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Gastric sleeve surgery helps Commack preschool teacher drop 130 pounds

Diets like Weight Watchers, Jenny Craig and Atkins worked "but nothing ever stuck," she said. Then her mother asked if she would consider surgery.

Stephanie Sasek, 28, of Commack, at left in

Stephanie Sasek, 28, of Commack, at left in March 2017, when she weighed 299 pounds, and after her 130-pound weight loss. Photo Credit: Composite photo; Cindy Sozzi, left, and Steve Pfost

Stephanie Sasek, 28, Commack

Occupation: Preschool teacher

Before: 299 lbs., March 2017; After: 169 lbs., April 2019

It was during Stephanie Sasek’s middle school years that her pediatrician officially declared her overweight. She was referred to a pediatric nutritionist, and that was the beginning of a lifetime of battling weight. “I’ve tried every weight loss program out there — fad diets, Weight Watchers, Jenny Craig, Atkins. They worked but nothing ever stuck,” says Sasek

In 2017, she told her mother how unhappy she was with her weight. Her mother asked if she would consider surgery. “I had thought about it and knew a few people who did it, but I never went further.” That soon changed. “I did so much research," says Sasek.

By the time she met with a doctor, she says she "knew the good news and the bad news." Gastric sleeve surgery was decided on, and Sasek got medical clearance from a variety of doctors. In total, it was nine months between her first interview and the surgery.

“I was lucky. My recovery was easy. I was up and walking within 45 minutes of recovery,” says Sasek. She was on liquids two weeks prior to surgery and two weeks after. The following two weeks she ate soft foods and protein shakes. She started adjusting to regular food at week five.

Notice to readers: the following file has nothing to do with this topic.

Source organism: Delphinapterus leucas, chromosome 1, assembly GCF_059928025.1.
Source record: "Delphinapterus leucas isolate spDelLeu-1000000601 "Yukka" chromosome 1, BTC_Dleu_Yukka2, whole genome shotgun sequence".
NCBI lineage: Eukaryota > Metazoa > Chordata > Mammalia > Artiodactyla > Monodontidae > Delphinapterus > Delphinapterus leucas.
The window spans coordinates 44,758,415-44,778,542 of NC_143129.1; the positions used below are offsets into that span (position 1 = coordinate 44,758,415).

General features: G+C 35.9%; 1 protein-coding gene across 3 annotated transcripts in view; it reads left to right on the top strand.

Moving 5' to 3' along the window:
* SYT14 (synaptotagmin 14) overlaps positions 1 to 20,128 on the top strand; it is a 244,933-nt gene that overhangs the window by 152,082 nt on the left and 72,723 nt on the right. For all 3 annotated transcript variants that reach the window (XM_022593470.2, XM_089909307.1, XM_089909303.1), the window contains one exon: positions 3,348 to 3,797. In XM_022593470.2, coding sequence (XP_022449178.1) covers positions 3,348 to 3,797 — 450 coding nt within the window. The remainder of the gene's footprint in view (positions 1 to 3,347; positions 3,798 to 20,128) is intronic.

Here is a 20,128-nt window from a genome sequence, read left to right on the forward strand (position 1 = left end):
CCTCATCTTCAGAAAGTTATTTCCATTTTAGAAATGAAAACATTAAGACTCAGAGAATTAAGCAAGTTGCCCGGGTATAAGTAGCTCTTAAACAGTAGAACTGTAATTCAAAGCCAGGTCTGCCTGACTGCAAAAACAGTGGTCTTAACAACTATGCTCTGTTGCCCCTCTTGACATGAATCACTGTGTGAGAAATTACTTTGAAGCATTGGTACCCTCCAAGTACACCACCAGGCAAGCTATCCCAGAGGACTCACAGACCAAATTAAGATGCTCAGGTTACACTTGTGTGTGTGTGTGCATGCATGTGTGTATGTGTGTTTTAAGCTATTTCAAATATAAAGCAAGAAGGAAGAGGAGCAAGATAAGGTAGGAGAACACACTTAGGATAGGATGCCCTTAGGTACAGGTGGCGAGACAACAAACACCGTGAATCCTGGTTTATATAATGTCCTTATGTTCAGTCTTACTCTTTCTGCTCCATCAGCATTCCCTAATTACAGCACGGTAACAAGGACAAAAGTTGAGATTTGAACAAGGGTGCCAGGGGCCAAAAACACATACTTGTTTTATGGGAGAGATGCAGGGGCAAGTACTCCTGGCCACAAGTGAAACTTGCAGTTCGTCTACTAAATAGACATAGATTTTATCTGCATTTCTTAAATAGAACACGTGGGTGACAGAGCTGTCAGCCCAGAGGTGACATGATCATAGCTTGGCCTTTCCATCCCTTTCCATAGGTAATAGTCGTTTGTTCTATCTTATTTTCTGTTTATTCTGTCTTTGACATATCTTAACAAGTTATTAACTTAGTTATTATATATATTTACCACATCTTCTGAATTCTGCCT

Sasek says her experience was very good but cautions others that with the surgery come lifestyle changes. She says she can’t drink liquids while eating food. A 30-minute wait is required, and drinking with a straw is also not allowed. Her portions are very small.

“I feel satisfied even with the small portions. I don’t feel deprived, and I can eat any type of food.” Down a total of 130 pounds, Sasek says she’s never been this happy. “My self-confidence is skyrocketing.”

Sasek has coffee at home and then oatmeal or breakfast cereal when she gets to work. The most important instruction to follow is to eat the protein in her meal before anything else. “It fills me up quicker and keeps me full longer,” she says.

Lunch can be tuna salad with some crackers or a salad from Panera (eating the chicken or hard-boiled eggs first). She says she loves sushi and usually eats two pieces and then only the fish from the rest of the roll. If she’s craving something sweet, she’ll eat a piece of candy or chocolate. Popcorn is one of her favorite snacks. “It’s all about portion size and not letting yourself go overboard,” says Sasek.

Sasek doesn’t exercise much but plans to start bike-riding with the good weather coming. “I enjoyed it when I was overweight, so I think I’ll enjoy it even more now. Plus, my job is very active. I’m constantly running after 3- and 4-years-olds,” says Sasek.

“I would tell anyone interested to explore surgery options. Realize that it comes with a lot of life changes. It’s not the easy way out. It’s hard. But I don’t regret it at all. I would do it again in a minute.”

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